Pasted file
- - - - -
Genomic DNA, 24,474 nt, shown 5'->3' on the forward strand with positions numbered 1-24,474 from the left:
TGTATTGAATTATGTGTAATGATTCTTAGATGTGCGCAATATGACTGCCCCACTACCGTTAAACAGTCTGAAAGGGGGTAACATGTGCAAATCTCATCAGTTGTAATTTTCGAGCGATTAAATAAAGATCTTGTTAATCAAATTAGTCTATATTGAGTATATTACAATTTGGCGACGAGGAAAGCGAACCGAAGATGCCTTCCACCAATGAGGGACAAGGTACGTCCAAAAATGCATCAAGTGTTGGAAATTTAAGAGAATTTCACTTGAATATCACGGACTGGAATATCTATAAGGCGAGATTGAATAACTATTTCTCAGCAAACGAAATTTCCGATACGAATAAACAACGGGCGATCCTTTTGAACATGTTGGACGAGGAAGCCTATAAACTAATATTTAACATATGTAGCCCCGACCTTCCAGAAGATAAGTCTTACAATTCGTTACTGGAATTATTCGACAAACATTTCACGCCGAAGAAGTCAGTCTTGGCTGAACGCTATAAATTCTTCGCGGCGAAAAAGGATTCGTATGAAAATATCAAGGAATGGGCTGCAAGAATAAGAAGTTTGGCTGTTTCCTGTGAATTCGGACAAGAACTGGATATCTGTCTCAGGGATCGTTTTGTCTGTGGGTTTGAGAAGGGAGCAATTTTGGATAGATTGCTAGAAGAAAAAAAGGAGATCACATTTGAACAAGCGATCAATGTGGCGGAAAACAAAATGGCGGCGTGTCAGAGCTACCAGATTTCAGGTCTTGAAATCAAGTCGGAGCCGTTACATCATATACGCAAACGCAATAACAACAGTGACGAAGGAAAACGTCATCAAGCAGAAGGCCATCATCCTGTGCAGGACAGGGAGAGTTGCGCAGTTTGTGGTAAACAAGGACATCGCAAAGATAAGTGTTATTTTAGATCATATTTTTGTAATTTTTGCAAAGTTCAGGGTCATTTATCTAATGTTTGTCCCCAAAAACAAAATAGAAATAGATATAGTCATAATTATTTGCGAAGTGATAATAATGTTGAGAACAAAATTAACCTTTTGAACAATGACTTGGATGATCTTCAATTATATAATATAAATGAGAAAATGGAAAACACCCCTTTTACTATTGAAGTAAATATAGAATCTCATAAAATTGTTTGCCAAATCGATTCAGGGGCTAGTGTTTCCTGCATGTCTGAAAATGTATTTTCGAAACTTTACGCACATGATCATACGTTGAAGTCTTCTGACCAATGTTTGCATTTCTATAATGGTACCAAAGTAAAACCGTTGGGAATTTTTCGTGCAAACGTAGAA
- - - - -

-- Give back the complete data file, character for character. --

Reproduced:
Genomic DNA, 24,474 nt, shown 5'->3' on the forward strand with positions numbered 1-24,474 from the left:
TGTATTGAATTATGTGTAATGATTCTTAGATGTGCGCAATATGACTGCCCCACTACCGTTAAACAGTCTGAAAGGGGGTAACATGTGCAAATCTCATCAGTTGTAATTTTCGAGCGATTAAATAAAGATCTTGTTAATCAAATTAGTCTATATTGAGTATATTACAATTTGGCGACGAGGAAAGCGAACCGAAGATGCCTTCCACCAATGAGGGACAAGGTACGTCCAAAAATGCATCAAGTGTTGGAAATTTAAGAGAATTTCACTTGAATATCACGGACTGGAATATCTATAAGGCGAGATTGAATAACTATTTCTCAGCAAACGAAATTTCCGATACGAATAAACAACGGGCGATCCTTTTGAACATGTTGGACGAGGAAGCCTATAAACTAATATTTAACATATGTAGCCCCGACCTTCCAGAAGATAAGTCTTACAATTCGTTACTGGAATTATTCGACAAACATTTCACGCCGAAGAAGTCAGTCTTGGCTGAACGCTATAAATTCTTCGCGGCGAAAAAGGATTCGTATGAAAATATCAAGGAATGGGCTGCAAGAATAAGAAGTTTGGCTGTTTCCTGTGAATTCGGACAAGAACTGGATATCTGTCTCAGGGATCGTTTTGTCTGTGGGTTTGAGAAGGGAGCAATTTTGGATAGATTGCTAGAAGAAAAAAAGGAGATCACATTTGAACAAGCGATCAATGTGGCGGAAAACAAAATGGCGGCGTGTCAGAGCTACCAGATTTCAGGTCTTGAAATCAAGTCGGAGCCGTTACATCATATACGCAAACGCAATAACAACAGTGACGAAGGAAAACGTCATCAAGCAGAAGGCCATCATCCTGTGCAGGACAGGGAGAGTTGCGCAGTTTGTGGTAAACAAGGACATCGCAAAGATAAGTGTTATTTTAGATCATATTTTTGTAATTTTTGCAAAGTTCAGGGTCATTTATCTAATGTTTGTCCCCAAAAACAAAATAGAAATAGATATAGTCATAATTATTTGCGAAGTGATAATAATGTTGAGAACAAAATTAACCTTTTGAACAATGACTTGGATGATCTTCAATTATATAATATAAATGAGAAAATGGAAAACACCCCTTTTACTATTGAAGTAAATATAGAATCTCATAAAATTGTTTGCCAAATCGATTCAGGGGCTAGTGTTTCCTGCATGTCTGAAAATGTATTTTCGAAACTTTACGCACATGATCATACGTTGAAGTCTTCTGACCAATGTTTGCATTTCTATAATGGTACCAAAGTAAAACCGTTGGGAATTTTTCGTGCAAACGTAGAA